Oswald Spengler was certainly eccentric, and some of his ideas were legitimately dangerous. But in straying far from the beaten path, he occasionally stops you dead in your tracks.
I think he does this with his thoughts on imperialism.
Niall Ferguson represents the traditional view of imperialism as it relates to the overall health of the West in his excellent ” The War of the World.” For Ferguson, Western Civilization peaks just before World War I. At this point the West ruled close to half the globe in some way, shape, or form. Their massive overseas expansion was therefore a sign of health.
This should not surprise us. Expansion requires
- Abundance of energy and drive
- The necessary resources to carry out one’s will
- A great degree of power relative to those you encounter
All this backs up Ferguson’s position.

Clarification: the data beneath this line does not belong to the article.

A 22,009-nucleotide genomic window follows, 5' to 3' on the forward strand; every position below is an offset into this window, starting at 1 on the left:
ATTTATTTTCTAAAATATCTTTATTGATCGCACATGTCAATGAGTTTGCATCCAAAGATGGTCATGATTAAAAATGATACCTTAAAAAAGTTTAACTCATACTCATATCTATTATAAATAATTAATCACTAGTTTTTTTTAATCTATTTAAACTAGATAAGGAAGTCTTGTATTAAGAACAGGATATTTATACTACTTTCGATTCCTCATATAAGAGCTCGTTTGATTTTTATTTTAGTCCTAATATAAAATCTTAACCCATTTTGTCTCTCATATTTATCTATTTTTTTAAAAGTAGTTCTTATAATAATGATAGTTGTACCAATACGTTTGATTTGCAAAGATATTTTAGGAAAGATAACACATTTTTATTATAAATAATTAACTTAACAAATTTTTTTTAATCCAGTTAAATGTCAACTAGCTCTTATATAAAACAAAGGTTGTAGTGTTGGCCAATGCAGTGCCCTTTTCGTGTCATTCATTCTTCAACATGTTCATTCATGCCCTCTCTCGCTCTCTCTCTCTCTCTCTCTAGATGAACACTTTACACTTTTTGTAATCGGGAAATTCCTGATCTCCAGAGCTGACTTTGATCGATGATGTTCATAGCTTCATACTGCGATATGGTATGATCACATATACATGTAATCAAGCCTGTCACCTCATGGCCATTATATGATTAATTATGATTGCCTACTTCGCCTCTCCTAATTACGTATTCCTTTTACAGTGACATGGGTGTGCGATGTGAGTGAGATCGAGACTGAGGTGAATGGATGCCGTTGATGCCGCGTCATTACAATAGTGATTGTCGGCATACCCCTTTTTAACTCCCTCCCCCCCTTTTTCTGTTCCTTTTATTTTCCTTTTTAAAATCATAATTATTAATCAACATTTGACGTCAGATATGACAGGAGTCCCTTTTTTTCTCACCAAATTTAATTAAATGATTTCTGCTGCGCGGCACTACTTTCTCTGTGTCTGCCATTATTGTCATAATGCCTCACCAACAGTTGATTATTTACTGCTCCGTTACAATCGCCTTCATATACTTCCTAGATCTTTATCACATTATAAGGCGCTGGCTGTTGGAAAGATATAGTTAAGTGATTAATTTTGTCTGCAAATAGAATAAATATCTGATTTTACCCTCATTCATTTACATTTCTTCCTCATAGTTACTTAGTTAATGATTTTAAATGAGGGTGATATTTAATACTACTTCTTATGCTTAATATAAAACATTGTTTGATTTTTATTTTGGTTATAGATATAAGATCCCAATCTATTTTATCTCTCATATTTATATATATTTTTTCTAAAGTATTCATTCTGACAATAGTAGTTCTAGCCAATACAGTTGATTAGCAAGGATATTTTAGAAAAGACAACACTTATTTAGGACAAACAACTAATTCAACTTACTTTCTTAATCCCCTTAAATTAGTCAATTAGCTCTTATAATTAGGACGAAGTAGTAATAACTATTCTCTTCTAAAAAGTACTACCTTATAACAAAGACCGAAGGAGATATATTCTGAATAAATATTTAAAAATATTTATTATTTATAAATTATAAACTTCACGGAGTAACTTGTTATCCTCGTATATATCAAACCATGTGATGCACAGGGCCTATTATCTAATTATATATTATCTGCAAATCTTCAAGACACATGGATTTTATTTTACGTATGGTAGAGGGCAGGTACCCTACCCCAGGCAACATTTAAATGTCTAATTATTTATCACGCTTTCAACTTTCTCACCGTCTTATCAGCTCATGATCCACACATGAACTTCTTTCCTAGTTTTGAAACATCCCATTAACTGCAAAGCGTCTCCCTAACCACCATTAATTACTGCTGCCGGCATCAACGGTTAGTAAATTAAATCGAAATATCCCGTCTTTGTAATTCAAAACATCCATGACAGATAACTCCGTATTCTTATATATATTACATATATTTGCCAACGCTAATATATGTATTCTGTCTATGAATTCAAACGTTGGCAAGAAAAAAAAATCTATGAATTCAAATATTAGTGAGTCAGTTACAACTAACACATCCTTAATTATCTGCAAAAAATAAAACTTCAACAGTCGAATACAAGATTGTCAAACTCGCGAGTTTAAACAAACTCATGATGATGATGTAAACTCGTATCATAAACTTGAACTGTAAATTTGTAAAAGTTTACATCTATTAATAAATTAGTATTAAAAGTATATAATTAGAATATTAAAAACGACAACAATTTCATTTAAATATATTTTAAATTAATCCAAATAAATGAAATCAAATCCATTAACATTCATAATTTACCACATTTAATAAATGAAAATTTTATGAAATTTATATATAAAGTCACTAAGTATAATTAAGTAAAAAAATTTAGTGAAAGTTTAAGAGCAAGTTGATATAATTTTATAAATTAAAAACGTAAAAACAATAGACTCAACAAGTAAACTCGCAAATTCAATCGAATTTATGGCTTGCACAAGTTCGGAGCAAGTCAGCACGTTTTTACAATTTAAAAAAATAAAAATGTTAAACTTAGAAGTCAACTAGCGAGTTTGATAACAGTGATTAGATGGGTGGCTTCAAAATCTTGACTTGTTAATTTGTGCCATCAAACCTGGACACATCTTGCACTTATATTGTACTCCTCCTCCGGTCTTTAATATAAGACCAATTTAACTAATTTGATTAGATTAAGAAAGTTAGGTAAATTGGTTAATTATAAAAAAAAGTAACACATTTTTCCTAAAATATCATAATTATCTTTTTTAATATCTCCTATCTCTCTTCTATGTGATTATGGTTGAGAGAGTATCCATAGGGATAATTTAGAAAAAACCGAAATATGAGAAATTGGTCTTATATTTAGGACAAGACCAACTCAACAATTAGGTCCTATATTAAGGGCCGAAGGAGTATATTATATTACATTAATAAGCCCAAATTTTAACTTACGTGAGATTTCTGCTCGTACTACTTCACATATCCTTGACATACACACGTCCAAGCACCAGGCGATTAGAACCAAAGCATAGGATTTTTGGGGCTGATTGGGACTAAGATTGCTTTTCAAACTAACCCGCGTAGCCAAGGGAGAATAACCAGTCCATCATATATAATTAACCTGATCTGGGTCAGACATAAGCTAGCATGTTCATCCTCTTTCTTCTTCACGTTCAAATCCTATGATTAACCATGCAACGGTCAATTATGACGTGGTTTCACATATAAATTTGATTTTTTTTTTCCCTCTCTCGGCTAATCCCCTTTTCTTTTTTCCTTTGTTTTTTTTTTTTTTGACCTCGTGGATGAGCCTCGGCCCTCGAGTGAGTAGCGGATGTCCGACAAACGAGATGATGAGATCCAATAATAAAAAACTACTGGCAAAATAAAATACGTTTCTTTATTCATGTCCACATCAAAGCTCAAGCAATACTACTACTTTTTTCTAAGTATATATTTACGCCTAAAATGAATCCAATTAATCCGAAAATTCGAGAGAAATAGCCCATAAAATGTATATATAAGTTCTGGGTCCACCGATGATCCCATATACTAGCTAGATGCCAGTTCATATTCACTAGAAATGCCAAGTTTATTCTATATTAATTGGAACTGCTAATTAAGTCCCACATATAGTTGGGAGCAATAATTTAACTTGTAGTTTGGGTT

But Spengler comes at the question in an entirely different way. For him, the expansion on the scale Europe indulged in ca. 1850-1914 meant the end of the West was nigh, and I think that came from his psychological approach.
For Spengler, a civilization is healthy when it possesses a vibrant ‘inner-life’ and is at peace with their place in the world. When a civilization exhausts its inner life, the only thing left is to extend the possibilities of the self outwardly. So — expansion is sign of boredom, of weakness, a lack of vitality. Just as we would think that a person who needed constant variety would be bored, so too civilizations.
The picture continues if we apply this idea to a 50 year old man in ‘mid-life crisis.’ What does he do? He buys a sports car and obtains a trophy wife. Suddenly he is very tan. Many admire his “vigor,” and he convinces himself that youth has been restored.
But we know that he deludes himself. His “expansion” of “energy” comes from profound inward unease. Rather than deal with it, he paints over it through activity.
I find Spengler’s lens of viewing civilizations as organic, not material, entities compelling. But this is a great Rubicon to cross, and has many implications. . .